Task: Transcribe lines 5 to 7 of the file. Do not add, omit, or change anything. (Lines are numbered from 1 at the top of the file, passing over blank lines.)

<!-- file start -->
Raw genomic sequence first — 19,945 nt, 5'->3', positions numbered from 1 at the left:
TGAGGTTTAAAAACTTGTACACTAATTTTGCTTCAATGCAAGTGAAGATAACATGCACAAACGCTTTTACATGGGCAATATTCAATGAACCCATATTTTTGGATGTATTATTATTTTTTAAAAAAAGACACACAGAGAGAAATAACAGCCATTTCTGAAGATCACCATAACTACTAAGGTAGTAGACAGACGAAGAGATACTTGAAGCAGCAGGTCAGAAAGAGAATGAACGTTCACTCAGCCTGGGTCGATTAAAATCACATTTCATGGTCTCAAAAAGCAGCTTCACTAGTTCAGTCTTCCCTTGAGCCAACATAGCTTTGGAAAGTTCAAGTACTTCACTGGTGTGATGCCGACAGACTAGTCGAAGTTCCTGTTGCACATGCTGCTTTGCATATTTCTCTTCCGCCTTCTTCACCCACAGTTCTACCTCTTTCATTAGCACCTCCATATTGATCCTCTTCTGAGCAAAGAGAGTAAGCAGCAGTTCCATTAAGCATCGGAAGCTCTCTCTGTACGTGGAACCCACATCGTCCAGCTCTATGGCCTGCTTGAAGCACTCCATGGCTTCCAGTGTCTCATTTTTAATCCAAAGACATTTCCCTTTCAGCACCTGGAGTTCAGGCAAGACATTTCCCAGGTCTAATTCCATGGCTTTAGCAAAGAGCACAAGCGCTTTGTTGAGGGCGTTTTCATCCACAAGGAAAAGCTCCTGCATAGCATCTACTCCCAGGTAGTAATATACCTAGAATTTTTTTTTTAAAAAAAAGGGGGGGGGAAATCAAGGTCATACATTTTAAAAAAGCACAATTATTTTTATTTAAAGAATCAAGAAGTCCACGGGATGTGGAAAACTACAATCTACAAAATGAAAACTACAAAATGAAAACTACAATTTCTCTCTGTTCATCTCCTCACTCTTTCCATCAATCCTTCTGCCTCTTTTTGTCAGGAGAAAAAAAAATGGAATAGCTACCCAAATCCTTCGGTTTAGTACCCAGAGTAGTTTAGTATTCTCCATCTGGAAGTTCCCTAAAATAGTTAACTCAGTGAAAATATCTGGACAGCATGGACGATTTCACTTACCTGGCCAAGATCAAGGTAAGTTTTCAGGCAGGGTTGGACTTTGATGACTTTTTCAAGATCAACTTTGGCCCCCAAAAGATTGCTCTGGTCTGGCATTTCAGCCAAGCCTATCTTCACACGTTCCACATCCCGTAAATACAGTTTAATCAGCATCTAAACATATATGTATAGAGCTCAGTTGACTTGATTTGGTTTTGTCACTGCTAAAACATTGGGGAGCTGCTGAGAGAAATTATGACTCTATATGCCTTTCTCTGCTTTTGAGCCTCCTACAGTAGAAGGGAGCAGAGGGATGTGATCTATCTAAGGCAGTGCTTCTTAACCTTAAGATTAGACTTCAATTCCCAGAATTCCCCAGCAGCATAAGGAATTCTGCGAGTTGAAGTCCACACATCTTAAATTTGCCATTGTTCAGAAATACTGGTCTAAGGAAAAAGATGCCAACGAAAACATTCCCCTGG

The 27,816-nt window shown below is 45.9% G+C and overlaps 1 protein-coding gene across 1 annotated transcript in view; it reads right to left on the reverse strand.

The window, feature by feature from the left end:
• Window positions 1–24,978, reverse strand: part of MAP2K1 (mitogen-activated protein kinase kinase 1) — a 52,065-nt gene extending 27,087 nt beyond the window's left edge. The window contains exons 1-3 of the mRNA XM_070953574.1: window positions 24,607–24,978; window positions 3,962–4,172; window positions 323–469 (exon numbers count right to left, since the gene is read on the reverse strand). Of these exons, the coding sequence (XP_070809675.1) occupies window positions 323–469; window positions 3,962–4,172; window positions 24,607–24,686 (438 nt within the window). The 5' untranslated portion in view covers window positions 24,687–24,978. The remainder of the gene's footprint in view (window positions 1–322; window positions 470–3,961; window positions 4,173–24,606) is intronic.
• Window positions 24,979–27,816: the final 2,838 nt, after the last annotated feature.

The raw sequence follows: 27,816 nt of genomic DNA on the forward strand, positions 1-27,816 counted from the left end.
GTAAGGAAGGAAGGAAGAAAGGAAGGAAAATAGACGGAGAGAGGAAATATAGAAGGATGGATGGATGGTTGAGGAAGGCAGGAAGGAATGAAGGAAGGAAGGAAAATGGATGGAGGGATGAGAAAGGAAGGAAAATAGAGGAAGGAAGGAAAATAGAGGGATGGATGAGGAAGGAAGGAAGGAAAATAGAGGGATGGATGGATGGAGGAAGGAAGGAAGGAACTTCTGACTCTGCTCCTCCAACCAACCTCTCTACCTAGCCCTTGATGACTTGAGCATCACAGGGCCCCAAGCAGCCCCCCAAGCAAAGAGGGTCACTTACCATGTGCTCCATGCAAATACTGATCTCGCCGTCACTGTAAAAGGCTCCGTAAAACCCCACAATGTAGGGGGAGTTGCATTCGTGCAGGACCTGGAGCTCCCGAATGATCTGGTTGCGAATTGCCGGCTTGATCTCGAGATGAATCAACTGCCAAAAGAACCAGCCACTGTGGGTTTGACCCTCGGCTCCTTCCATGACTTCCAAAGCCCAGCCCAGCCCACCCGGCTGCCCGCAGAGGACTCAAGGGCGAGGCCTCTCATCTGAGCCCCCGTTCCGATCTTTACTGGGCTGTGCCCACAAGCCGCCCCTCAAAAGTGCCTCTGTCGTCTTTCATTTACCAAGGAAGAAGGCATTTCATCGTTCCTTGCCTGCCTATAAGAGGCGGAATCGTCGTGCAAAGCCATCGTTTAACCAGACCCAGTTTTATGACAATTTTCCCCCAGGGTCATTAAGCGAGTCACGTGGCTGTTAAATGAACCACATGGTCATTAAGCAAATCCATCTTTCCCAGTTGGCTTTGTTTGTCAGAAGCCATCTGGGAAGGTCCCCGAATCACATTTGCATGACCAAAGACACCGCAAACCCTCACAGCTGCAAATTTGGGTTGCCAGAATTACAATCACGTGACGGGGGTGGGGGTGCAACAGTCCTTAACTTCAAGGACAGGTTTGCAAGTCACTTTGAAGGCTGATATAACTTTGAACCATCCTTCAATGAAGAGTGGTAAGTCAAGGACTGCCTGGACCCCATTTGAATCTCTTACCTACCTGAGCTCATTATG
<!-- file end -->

• Window positions 1–24,978, reverse strand: part of MAP2K1 (mitogen-activated protein kinase kinase 1) — a 52,065-nt gene extending 27,087 nt beyond the window's left edge. The window contains exons 1-3 of the mRNA XM_070953574.1: window positions 24,607–24,978; window positions 3,962–4,172; window positions 323–469 (exon numbers count right to left, since the gene is read on the reverse strand). Of these exons, the coding sequence (XP_070809675.1) occupies window positions 323–469; window positions 3,962–4,172; window positions 24,607–24,686 (438 nt within the window). The 5' untranslated portion in view covers window positions 24,687–24,978. The remainder of the gene's footprint in view (window positions 1–322; window positions 470–3,961; window positions 4,173–24,606) is intronic.
• Window positions 24,979–27,816: the final 2,838 nt, after the last annotated feature.

The raw sequence follows: 27,816 nt of genomic DNA on the forward strand, positions 1-27,816 counted from the left end.